You may have seen the photos on Instagram—a cheetah, perfectly posed, on top of a luxury car, or in front, so that the car’s logo fights for attention against the cat’s spots. Most wouldn’t give the photo a second thought, but it’s alarmed conservationists worldwide, including Patricia Tricorache of WCN partner Cheetah Conservation Fund (CCF).
The true extent of the trade first came to her attention in 2005, when a US Marine called in to report that he had seen two cheetah cubs in Ethiopia, tied outside and obviously in poor condition. Acting in conjunction with the US embassy and local governmental officials, CCF managed to fly the cubs out of their situation, drawing worldwide press attention and inciting their own curiosity. It did not take them long to realize the scope was much, much larger than anyone had thought.
Since the 2005 incident, CCF has continued to work with both US and foreign governmental authorities, lobbying for further protection of cheetahs, and in 2014 CITES (the Convention on International Trade in Endangered Species) agreed to address the problems presented to cheetahs by the pet trade. CITES is now pushing pressure on the Gulf States to step up their efforts to curb the pet trade in cheetahs.
Young cheetah cubs are typically taken from eastern Africa, primarily from Somalia, Ethiopia, and Kenya, and then taken to Yemen via boat. From there, they are sold to exotic pet owners within the Gulf States and Arabian Peninsula. With fewer than 7,000 cheetahs left in the wild, the numbers are alarming.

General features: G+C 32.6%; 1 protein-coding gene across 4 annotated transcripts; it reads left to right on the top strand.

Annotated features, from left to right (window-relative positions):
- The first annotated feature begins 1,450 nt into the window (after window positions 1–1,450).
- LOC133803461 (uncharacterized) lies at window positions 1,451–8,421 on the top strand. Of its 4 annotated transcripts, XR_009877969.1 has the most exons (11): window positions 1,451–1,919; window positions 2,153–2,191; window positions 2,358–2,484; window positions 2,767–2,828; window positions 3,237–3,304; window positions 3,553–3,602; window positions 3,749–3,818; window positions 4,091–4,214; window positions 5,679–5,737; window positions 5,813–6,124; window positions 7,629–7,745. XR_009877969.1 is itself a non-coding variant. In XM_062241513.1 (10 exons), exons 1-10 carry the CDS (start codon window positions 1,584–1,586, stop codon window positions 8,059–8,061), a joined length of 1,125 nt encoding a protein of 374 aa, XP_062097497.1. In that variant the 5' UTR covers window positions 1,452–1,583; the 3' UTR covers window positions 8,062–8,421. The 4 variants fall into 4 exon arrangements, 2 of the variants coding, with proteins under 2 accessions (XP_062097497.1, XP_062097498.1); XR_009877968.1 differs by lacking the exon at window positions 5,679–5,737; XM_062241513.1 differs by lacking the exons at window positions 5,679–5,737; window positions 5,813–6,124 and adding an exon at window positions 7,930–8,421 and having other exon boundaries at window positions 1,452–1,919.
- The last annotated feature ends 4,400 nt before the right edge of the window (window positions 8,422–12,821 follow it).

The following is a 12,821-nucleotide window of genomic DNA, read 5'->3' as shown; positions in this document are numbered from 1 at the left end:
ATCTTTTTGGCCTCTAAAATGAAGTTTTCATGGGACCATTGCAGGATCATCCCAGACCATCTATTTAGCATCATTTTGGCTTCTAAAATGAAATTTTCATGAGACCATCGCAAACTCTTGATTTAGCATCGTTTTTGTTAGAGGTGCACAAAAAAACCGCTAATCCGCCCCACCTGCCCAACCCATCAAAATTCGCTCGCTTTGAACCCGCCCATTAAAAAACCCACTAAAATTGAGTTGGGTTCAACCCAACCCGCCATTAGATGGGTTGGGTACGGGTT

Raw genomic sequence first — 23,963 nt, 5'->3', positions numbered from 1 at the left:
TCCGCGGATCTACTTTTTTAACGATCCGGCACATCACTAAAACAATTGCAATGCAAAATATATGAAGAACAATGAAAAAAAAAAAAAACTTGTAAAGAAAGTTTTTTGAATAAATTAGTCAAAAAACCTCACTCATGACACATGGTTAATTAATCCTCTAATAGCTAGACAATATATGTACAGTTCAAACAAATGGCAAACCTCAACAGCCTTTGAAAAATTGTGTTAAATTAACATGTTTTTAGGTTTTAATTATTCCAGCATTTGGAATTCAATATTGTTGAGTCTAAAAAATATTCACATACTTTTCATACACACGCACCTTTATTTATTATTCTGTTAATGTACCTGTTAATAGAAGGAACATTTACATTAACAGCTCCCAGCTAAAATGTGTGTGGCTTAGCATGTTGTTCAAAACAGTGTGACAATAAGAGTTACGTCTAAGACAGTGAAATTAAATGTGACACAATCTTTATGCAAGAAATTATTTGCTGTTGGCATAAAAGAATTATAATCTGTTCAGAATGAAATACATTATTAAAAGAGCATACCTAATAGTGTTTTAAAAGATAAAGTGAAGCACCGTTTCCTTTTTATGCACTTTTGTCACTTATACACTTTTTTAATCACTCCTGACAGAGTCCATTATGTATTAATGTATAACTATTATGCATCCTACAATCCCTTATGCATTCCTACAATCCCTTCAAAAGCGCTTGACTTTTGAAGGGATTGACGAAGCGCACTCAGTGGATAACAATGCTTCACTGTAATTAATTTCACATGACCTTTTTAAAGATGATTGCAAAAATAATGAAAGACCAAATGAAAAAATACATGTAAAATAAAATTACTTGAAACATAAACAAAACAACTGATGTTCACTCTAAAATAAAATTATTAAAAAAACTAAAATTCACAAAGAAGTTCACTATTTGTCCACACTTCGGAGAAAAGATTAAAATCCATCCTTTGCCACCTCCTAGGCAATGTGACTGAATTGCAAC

A conservative estimate by CCF says that 300 cheetah cubs are being smuggled every year. This only counts the cubs that survive the journey—an estimated 70 percent of cheetahs die before they even arrive to be sold. The new CITES proposal seeks to curb these numbers both by enforcing and strengthening the current laws, and by informing the public about the trade and the consequences that could occur if a smuggler is caught. CITES will also seek to increase their social media presence, further spreading the word about the horrors of the exotic pet trade.
It is absolutely crucial that the international community bands together to help and “that we reduce demand—that people need to be aware of the damage this trade is doing to conservation,” said Tricorache. She also stressed that despite the glamorous online photos, cheetahs are dangerous animals—one so-called tame cheetah has already killed a person.
We must act now, before there are no cheetahs left in the wild to take. Please join WCN and CCF in spreading the word.
-Written by Elizabeth Rogers
Photo courtesy of Cheetah Conservation Fund